James Norwood is an MLB-ready prospect in the Chicago Cubs organization. After two years in college, he was drafted by the Cubs in 2014. He worked his way up, before making his debut in 2018 as a 24 year old. Now 26, he's had patches of big league experience while pitching in about 100 games between AA and AAA the last few years.
Norwood is a relief pitcher. He started in college and early on in the minors. After getting lit up for parts of two seasons, he made the conversion and drastically improved. He worked as a primary late inning guy, finishing 96 out of 183 minor league games, including 23 saves.
Norwood has 4 pitches:
Fourseam Fastball: 97 mph
Splitter: 88 mph
Slider: 84 mph
Changeup: 89 mph (has only thrown it 4 times in his career, so it's basically non-existent)
Per Brooks Baseball:
His fourseam fastball is basically never swung at and missed compared to other pitchers' fourseamers, is an extreme flyball pitch compared to other pitchers' fourseamers, is blazing fast and has slight armside run.
His splitter is thrown extremely hard, is basically never swung at and missed compared to other pitchers' splitters, is an extreme flyball pitch compared to other pitchers' splitters and has some natural sink to it.
His slider is basically never swung at and missed compared to other pitchers' sliders, has exceptional depth, is an extreme flyball pitch compared to other pitchers' sliders and has primarily 12-6 movement.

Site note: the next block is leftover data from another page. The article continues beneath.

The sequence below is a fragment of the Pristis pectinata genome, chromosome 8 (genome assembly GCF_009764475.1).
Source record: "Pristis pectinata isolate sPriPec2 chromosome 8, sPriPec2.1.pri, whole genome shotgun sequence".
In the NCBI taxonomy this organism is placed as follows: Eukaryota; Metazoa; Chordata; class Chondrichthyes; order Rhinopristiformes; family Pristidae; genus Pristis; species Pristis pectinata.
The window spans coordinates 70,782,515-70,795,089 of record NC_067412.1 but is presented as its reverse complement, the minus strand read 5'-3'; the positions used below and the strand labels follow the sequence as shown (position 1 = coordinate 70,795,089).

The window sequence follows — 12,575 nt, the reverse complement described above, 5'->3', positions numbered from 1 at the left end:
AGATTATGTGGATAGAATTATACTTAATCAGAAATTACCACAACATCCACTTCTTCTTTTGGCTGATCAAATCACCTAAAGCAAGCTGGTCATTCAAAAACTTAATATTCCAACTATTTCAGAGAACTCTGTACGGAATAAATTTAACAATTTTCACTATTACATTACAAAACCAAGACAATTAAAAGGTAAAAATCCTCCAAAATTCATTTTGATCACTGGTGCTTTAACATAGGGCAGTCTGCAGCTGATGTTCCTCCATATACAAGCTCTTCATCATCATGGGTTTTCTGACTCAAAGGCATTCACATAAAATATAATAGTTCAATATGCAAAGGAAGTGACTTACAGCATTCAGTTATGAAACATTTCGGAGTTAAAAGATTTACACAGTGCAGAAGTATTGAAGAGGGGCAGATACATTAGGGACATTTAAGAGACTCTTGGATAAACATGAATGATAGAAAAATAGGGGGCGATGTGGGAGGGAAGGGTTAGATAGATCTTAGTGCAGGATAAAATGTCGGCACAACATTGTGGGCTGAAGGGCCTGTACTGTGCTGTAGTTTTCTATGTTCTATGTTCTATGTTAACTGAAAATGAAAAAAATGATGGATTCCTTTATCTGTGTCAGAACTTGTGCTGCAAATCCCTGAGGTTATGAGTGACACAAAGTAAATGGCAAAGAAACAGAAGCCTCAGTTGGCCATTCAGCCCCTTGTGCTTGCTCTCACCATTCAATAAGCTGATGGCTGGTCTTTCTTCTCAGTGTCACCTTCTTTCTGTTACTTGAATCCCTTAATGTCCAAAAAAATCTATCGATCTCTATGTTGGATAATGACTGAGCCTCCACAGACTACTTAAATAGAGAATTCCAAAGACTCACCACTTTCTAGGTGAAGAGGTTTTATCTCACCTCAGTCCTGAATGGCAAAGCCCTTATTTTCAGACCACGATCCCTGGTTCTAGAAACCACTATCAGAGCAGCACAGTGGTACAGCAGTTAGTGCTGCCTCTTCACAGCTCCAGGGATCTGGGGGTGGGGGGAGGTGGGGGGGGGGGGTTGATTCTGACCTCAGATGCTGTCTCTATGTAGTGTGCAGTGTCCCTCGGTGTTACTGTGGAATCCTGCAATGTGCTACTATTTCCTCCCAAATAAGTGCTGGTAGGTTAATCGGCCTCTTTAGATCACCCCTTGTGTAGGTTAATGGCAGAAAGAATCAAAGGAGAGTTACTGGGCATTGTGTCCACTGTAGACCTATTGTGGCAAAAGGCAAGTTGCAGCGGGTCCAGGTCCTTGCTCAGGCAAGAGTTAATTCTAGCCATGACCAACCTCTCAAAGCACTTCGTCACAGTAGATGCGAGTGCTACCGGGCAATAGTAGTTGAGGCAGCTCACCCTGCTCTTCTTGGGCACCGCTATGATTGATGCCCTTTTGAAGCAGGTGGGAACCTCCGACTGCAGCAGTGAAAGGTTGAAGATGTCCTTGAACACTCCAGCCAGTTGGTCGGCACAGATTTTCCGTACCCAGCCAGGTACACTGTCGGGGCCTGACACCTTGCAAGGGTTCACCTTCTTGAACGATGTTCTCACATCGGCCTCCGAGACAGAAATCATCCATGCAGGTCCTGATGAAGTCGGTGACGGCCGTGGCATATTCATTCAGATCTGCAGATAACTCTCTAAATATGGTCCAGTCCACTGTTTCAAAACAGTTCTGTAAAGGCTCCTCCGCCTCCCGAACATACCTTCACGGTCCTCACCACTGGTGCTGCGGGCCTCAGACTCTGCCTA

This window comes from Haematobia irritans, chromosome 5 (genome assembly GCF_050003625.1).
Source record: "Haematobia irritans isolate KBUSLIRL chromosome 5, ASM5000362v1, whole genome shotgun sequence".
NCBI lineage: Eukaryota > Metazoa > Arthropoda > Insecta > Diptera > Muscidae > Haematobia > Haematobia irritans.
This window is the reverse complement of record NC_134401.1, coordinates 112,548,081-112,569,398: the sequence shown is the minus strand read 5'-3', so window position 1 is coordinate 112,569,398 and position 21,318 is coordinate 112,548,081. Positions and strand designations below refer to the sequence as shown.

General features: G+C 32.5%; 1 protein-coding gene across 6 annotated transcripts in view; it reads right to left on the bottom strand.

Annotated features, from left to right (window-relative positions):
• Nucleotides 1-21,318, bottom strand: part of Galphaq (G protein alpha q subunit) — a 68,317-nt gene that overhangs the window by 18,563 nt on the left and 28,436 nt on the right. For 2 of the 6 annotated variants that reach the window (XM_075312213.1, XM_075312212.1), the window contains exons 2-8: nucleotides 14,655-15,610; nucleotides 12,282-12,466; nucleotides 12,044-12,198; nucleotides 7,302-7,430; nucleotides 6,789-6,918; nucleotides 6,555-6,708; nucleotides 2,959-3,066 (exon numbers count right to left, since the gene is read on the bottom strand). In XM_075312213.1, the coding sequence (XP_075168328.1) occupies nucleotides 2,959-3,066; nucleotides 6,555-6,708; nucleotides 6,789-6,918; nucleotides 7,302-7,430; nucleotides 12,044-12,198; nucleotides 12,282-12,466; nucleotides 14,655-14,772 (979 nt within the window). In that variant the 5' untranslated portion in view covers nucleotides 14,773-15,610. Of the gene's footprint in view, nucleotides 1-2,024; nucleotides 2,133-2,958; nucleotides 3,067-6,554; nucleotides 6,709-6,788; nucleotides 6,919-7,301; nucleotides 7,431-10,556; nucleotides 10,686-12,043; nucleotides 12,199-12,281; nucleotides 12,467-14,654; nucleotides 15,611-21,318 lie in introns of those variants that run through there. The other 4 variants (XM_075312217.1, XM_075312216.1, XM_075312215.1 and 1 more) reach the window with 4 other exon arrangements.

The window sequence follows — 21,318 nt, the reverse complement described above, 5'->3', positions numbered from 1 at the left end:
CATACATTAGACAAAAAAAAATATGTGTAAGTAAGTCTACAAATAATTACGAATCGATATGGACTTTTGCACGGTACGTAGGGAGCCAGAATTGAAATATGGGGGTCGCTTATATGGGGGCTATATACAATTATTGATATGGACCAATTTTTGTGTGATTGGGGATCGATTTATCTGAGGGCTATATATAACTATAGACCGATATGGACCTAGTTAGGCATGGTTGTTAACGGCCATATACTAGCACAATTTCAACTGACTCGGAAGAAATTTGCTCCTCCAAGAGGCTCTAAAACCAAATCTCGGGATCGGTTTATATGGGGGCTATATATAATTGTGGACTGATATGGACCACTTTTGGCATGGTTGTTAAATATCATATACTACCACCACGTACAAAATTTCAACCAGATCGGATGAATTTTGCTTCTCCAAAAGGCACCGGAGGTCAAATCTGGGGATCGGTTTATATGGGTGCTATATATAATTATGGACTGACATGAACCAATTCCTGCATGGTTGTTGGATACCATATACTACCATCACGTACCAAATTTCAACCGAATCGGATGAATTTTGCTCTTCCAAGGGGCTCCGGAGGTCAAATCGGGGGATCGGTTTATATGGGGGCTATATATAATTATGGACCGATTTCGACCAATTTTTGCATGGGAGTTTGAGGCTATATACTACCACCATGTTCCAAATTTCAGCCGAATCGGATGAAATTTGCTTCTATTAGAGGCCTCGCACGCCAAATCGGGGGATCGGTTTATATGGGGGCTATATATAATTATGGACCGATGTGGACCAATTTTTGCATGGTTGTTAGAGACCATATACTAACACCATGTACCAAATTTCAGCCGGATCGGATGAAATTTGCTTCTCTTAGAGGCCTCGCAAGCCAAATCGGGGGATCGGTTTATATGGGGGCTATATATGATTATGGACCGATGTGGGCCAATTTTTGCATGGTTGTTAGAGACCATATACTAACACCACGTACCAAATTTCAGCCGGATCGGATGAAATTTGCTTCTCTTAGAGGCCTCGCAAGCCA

This reads as a mixed bag. I really don't like reading all three of his pitches as "basically never swung at and missed," and "extreme flyball pitch." That reads to me as a ton of home run derby potential. That said, his home run rate at all levels is .6 HR/9, including .4 in his 22 big league innings. His K rate in the minors was 9.9/9, which is pretty good too. For what it's worth, he's beaten his scouting report thus far, with a 3.82 ERA at AAA and 3.51 at AA.
Norwood is a hard thrower, with some decent movement. His fastball has a ton of late movement, which is surprising considering the solid velocity as well. The slider and splitter both have similar arcs of movement, and a slight speed difference as well, which could be deceptive. Here's video from all three primary pitches:
I like Norwood's upside. He has a legit fastball that when it's on, has some nasty late movement. The splitter has good movement if he can control it. The slider is a decent supplemental pitch as well. Norwood has struggled with control at times. If he can take the next step, he could be a decent 6th-7th inning guy. Overall, he's been good enough in the minors to warrant his placement on the Cubs roster. With a little more development, he could become a good arm for the pen.